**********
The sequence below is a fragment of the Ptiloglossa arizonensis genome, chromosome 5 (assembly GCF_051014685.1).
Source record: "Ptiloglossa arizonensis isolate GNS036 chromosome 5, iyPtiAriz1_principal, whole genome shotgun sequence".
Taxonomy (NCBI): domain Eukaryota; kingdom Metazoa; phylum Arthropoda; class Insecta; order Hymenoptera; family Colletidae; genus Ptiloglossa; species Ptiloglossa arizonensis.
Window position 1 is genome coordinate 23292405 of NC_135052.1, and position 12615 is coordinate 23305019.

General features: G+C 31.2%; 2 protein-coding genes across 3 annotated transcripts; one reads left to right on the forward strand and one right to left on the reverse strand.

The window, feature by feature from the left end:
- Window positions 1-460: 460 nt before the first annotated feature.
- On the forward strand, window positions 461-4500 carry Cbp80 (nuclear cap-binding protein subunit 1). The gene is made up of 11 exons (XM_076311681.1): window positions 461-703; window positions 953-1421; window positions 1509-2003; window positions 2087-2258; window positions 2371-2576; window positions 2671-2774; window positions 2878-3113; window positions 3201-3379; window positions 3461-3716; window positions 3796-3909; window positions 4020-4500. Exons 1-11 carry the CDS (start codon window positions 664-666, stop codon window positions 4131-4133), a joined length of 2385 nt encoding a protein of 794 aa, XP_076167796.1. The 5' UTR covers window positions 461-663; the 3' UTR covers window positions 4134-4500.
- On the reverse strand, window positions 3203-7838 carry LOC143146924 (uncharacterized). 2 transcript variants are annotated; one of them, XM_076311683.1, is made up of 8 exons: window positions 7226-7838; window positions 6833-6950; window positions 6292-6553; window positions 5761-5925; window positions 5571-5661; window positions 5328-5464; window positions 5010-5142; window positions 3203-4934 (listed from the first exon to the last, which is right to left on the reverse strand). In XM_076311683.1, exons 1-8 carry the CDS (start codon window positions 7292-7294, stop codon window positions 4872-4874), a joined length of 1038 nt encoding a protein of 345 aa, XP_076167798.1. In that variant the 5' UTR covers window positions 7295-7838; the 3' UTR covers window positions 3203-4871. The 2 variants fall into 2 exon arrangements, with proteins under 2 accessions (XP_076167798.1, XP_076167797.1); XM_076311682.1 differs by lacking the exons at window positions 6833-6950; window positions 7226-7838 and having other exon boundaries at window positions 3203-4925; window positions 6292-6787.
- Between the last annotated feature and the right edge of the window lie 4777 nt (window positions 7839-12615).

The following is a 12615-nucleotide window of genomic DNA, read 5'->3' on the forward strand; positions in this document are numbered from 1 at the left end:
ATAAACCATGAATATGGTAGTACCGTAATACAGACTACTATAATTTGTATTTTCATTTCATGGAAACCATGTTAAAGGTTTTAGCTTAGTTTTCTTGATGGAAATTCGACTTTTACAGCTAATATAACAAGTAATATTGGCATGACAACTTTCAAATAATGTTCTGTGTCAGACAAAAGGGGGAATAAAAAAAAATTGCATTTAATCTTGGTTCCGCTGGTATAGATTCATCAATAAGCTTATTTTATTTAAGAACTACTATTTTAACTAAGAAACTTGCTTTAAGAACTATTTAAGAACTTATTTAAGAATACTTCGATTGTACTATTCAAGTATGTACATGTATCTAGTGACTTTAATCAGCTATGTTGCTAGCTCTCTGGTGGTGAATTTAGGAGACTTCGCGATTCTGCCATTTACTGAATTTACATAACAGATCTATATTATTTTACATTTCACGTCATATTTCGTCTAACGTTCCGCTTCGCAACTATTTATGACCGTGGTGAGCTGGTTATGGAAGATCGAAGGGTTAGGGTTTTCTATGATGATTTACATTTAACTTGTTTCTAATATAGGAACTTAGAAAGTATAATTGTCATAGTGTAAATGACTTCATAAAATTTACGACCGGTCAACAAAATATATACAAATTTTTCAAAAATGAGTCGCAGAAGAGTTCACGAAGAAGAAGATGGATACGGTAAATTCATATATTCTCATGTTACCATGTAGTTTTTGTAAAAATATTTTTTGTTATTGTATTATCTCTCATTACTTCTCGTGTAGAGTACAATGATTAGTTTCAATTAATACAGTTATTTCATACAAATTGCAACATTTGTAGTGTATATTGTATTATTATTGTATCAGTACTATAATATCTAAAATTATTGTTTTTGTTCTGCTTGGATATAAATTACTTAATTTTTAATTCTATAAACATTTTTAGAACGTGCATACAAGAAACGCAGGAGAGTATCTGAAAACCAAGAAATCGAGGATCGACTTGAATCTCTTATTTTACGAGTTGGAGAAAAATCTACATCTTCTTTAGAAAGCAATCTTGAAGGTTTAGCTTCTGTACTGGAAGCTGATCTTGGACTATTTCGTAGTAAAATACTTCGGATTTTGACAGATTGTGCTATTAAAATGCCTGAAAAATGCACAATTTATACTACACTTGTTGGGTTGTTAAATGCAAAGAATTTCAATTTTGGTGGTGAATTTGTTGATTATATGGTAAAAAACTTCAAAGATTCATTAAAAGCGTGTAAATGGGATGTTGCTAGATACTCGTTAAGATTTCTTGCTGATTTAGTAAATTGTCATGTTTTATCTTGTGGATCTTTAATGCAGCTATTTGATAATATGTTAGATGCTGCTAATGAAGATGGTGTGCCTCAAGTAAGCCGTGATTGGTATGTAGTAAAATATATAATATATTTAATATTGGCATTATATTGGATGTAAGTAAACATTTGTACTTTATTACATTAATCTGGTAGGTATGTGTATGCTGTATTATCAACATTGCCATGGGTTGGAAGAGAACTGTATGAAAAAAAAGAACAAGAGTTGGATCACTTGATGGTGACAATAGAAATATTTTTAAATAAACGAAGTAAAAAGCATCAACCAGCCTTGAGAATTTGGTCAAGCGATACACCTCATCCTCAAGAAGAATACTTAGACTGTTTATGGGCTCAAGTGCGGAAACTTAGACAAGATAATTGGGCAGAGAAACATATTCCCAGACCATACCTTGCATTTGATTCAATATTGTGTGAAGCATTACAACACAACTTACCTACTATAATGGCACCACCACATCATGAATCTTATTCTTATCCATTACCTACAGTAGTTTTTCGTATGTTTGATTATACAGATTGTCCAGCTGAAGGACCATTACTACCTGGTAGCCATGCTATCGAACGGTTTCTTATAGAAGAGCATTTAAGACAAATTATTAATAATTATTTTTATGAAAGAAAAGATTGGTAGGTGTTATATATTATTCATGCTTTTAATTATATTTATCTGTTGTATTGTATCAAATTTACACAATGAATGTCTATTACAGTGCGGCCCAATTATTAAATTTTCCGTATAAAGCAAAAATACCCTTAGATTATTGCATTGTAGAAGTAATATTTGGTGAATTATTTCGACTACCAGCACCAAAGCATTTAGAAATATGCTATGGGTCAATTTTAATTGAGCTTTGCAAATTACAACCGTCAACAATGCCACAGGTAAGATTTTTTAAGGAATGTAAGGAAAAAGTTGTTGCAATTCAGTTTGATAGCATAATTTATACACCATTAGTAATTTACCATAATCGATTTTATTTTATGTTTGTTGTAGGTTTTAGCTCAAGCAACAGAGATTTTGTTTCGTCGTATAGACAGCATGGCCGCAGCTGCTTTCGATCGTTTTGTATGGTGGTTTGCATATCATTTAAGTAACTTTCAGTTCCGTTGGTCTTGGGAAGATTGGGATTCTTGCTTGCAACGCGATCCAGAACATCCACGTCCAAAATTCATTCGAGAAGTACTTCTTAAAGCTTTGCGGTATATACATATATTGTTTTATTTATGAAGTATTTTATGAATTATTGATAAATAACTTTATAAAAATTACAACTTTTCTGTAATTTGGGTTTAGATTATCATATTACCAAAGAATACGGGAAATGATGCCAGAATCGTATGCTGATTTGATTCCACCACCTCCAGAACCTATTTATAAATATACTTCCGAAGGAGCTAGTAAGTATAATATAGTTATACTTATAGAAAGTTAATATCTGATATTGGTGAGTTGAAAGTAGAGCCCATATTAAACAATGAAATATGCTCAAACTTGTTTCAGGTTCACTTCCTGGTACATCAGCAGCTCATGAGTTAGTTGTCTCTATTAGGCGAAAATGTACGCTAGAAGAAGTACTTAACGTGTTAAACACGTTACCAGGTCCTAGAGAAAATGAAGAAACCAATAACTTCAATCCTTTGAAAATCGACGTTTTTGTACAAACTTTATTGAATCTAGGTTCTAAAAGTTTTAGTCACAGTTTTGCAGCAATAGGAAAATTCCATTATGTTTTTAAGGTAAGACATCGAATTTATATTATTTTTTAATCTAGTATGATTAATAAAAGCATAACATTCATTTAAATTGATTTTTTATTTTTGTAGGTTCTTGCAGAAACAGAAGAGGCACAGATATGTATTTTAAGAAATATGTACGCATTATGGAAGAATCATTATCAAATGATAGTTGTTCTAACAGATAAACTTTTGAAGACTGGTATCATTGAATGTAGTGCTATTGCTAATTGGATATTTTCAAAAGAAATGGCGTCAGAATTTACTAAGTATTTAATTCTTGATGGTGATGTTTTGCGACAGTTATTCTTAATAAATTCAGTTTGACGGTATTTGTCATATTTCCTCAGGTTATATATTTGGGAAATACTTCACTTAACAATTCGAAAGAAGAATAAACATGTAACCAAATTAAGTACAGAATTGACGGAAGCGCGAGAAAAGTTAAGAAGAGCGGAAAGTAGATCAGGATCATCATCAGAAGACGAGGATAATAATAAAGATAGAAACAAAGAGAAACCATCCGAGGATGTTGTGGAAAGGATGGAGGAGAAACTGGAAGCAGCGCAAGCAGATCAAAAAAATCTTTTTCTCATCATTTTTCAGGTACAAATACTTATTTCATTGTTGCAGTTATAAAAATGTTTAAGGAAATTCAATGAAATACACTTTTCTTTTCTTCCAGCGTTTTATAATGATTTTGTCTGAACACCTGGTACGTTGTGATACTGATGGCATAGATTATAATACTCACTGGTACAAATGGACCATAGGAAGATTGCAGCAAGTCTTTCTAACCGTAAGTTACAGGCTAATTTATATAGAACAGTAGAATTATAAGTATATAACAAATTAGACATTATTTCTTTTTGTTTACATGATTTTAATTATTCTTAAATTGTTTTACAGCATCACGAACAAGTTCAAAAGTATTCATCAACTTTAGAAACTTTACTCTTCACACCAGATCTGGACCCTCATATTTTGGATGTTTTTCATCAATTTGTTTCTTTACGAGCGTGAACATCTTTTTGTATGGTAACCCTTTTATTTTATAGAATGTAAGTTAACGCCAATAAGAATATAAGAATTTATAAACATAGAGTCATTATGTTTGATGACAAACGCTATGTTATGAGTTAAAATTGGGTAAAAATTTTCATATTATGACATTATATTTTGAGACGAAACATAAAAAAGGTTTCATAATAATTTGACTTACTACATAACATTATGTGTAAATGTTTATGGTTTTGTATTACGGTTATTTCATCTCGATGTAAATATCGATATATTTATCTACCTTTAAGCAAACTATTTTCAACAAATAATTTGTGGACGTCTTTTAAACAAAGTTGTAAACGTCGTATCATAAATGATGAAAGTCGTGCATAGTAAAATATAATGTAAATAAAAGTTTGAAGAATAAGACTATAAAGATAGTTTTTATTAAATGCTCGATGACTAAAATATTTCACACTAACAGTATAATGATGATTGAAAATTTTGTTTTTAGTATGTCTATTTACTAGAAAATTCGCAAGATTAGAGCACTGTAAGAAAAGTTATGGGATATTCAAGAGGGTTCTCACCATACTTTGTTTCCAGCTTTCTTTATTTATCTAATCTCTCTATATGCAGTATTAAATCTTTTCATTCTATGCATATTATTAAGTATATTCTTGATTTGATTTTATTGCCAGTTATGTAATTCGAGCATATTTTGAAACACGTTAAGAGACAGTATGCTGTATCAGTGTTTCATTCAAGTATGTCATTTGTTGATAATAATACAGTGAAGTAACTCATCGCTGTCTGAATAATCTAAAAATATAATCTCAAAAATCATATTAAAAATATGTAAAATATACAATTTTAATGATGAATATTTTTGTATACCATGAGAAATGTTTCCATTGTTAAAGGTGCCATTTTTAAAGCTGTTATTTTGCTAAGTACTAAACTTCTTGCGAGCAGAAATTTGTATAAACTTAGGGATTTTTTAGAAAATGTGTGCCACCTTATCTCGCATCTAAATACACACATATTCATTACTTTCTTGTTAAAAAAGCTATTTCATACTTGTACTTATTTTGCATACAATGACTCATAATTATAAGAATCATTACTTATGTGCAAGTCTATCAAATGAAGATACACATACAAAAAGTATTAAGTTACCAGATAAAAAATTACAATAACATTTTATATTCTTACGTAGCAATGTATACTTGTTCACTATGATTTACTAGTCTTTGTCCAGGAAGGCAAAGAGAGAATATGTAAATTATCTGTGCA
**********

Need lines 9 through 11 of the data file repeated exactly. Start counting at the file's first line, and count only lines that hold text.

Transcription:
- On the reverse strand, window positions 3203-7838 carry LOC143146924 (uncharacterized). 2 transcript variants are annotated; one of them, XM_076311683.1, is made up of 8 exons: window positions 7226-7838; window positions 6833-6950; window positions 6292-6553; window positions 5761-5925; window positions 5571-5661; window positions 5328-5464; window positions 5010-5142; window positions 3203-4934 (listed from the first exon to the last, which is right to left on the reverse strand). In XM_076311683.1, exons 1-8 carry the CDS (start codon window positions 7292-7294, stop codon window positions 4872-4874), a joined length of 1038 nt encoding a protein of 345 aa, XP_076167798.1. In that variant the 5' UTR covers window positions 7295-7838; the 3' UTR covers window positions 3203-4871. The 2 variants fall into 2 exon arrangements, with proteins under 2 accessions (XP_076167798.1, XP_076167797.1); XM_076311682.1 differs by lacking the exons at window positions 6833-6950; window positions 7226-7838 and having other exon boundaries at window positions 3203-4925; window positions 6292-6787.
- Between the last annotated feature and the right edge of the window lie 4777 nt (window positions 7839-12615).

The following is a 12615-nucleotide window of genomic DNA, read 5'->3' on the forward strand; positions in this document are numbered from 1 at the left end: